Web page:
Chennai: The inability to change the corporate culture in tune with the market reality is what ultimately leads to the downfall of corporates. While culture is soft in nature, changing it needs several hard decisions. Like the societal culture, the corporate culture is based on symbols, heroes, rituals and values. While the first three are visible, the last one is invisible, but it forms the core of culture.
These were the views expressed by Saint Gobain Vetrotex India managing director P Natarajan. He was speaking at a seminar, Reinventing Strategies: Revitalising Businesses, part of Strategix 02, organised by Bharathidasan Institute of Management. The changes could be classified under different heads - structural (closure of departments, transferring employees), process (change in production process by using new technology or stopping production of items, outsourcing of products/services), personnel (job rotation, hiring new hands, retiring older employees) and introduction of new symbols (change in uniform colour), he said.
Managing culture is a top managements task and should not be delegated, he said, narrating his experience in bringing about a cultural change in the Hyderabad-based FGP (the RPG group company, manufacturing reinforced glass fibres). The company was taken over by the Saint Gobain Vetrotex group a couple of years ago.
At the time of the takeover, FGP was a top-down management company with strong departments and a formal communication structure. On the other hand, Saint Gobain was having a strong international network and a professional approach laying premium on performance, while decisions were decentralised. That apart, we had to contend with competition that included an MNC putting up a Greenfield project with a capacity of 30,000 tpa. Our capacity was 8,000, while the Indian market for reinforced glass fibre was around 14,000 tpa.
The problems we faced were the typical Indian chalta hai attitude - not sticking to the time schedules or understanding competitions ferocity, confusing professional and personal relationships, he said.
Soon after taking over the company, Saint Gobain started effecting structural changes. The first step was to network officials and give them email facilities. The managers were asked to work without secretaries, he said. The second step was to close the city office and build a brand-new office inside the factory compound. Devoid of cabins, the managers were asked to adjust to work in an open office environment. Officials were, in the meantime, transferred across functions and locations to facilitate the faster implementation of the cultural changes.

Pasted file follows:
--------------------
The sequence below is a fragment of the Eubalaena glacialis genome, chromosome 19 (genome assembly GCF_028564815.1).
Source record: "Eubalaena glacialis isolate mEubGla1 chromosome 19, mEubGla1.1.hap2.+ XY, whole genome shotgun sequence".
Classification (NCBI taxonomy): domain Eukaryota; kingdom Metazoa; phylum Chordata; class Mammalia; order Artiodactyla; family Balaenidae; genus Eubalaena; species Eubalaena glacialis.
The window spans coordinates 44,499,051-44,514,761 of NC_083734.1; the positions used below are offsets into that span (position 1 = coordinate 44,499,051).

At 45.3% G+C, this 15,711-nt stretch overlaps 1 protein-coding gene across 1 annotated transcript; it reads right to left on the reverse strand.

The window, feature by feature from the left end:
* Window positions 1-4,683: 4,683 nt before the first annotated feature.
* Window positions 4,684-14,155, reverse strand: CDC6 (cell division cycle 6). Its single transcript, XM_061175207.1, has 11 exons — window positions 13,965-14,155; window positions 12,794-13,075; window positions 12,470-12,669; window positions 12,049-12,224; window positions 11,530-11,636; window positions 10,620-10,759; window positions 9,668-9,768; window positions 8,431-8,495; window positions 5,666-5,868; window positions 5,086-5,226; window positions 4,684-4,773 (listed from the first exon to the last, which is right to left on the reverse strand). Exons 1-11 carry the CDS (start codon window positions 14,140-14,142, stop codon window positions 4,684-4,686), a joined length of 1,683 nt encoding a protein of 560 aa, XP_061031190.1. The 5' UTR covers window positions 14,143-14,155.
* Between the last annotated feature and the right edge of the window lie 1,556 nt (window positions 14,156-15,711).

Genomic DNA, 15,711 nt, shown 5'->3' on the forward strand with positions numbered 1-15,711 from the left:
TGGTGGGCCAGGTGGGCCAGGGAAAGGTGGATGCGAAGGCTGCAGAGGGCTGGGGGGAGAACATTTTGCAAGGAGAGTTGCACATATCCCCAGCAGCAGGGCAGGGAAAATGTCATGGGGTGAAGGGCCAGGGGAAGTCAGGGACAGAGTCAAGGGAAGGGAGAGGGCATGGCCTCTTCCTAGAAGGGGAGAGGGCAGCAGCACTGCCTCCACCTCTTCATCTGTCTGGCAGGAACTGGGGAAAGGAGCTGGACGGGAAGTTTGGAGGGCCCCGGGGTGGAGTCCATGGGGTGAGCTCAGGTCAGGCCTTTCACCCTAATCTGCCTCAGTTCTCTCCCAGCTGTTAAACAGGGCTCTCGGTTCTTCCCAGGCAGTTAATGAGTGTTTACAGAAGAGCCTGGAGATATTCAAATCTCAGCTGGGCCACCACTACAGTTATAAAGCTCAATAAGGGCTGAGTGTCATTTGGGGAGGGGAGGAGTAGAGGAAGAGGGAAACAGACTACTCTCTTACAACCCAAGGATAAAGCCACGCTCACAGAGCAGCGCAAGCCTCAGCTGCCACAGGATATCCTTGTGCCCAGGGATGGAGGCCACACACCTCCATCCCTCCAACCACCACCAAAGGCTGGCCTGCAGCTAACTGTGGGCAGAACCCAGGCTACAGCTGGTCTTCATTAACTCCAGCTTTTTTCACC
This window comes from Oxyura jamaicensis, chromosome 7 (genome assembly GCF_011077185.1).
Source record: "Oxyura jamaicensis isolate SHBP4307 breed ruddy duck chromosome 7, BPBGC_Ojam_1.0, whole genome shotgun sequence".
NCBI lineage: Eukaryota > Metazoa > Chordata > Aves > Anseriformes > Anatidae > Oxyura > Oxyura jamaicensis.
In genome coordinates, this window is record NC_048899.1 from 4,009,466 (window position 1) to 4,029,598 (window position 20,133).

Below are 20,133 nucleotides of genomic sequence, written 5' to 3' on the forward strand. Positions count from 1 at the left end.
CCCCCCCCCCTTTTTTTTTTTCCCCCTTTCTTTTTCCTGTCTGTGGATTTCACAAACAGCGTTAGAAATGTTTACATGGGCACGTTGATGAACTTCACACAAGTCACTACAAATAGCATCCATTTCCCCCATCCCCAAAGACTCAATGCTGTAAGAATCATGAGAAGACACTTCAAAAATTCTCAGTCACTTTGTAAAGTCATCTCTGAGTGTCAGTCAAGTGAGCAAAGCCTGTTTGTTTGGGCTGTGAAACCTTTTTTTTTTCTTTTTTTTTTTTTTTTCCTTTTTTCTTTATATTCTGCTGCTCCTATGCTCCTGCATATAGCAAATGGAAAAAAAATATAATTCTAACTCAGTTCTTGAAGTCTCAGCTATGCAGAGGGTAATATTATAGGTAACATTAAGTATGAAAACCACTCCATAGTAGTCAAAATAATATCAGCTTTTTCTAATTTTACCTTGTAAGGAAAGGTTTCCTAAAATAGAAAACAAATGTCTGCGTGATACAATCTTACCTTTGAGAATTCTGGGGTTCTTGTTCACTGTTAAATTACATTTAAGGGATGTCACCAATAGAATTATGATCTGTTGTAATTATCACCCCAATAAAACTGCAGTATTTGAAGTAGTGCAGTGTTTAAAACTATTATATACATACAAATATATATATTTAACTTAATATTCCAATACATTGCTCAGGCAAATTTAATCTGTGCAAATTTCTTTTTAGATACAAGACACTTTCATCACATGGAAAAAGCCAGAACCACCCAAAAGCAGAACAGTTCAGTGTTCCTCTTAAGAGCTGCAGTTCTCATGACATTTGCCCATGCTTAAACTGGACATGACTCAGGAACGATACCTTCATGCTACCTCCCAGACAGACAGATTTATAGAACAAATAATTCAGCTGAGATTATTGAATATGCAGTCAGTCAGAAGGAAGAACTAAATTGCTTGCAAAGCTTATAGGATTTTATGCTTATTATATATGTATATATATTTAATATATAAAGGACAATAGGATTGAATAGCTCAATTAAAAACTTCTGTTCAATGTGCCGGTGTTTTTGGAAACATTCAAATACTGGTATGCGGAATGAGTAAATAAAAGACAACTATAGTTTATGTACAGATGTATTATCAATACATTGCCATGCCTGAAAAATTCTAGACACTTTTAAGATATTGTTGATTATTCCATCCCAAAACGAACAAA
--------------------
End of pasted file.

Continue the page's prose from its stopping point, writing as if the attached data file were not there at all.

Alongside we decided to stop make those products in which we could not be competitive on a world scale. We also started to outsource non-core activities like IT and some conversion operations, he said. The personnel changes initiated were: induction of young management trainees, removal of blockers, introduction of a differentiated/variable compensation scheme with premium on performance/results and an open appraisal system.
The union office-bearers were involved in managing and manufacturing initiatives, so that they were also aware of the kind of issues the management was grappling with. EHS [environment, health and safety] aspects of the workers were also looked into, he said. The company also implemented process changes like having monthly quality-review meetings to focus on market issues, business process reengineering, using internal cross-functional teams, and six sigma projects.
We eliminated the stores department and reduced the number of suppliers while building long-term strategic relationship with a select few. Similarly we redefined the role of distributors. For us, selling to distributors is not considered as a sale. Our marketing team focussed on market development, while distributors sold the products, Natarajan said.
In course of time such measures started showing results. The company doubled its capacity, and today it exports 35 per cent of its production to markets like Korea, China and Japan. We strengthened our market share by being more customer-oriented. The company turned to be profitable in five years time, he said. On the personnel side, the employees became more professional and open.
The cultural change is not brought about simply by easing out old hands and inducting fresh hands. But when old hands are removed, the energy levels within the company really shoot up. Cultural change is a difficult process - slow to bring about and requires lots of hard decisions, he summed up.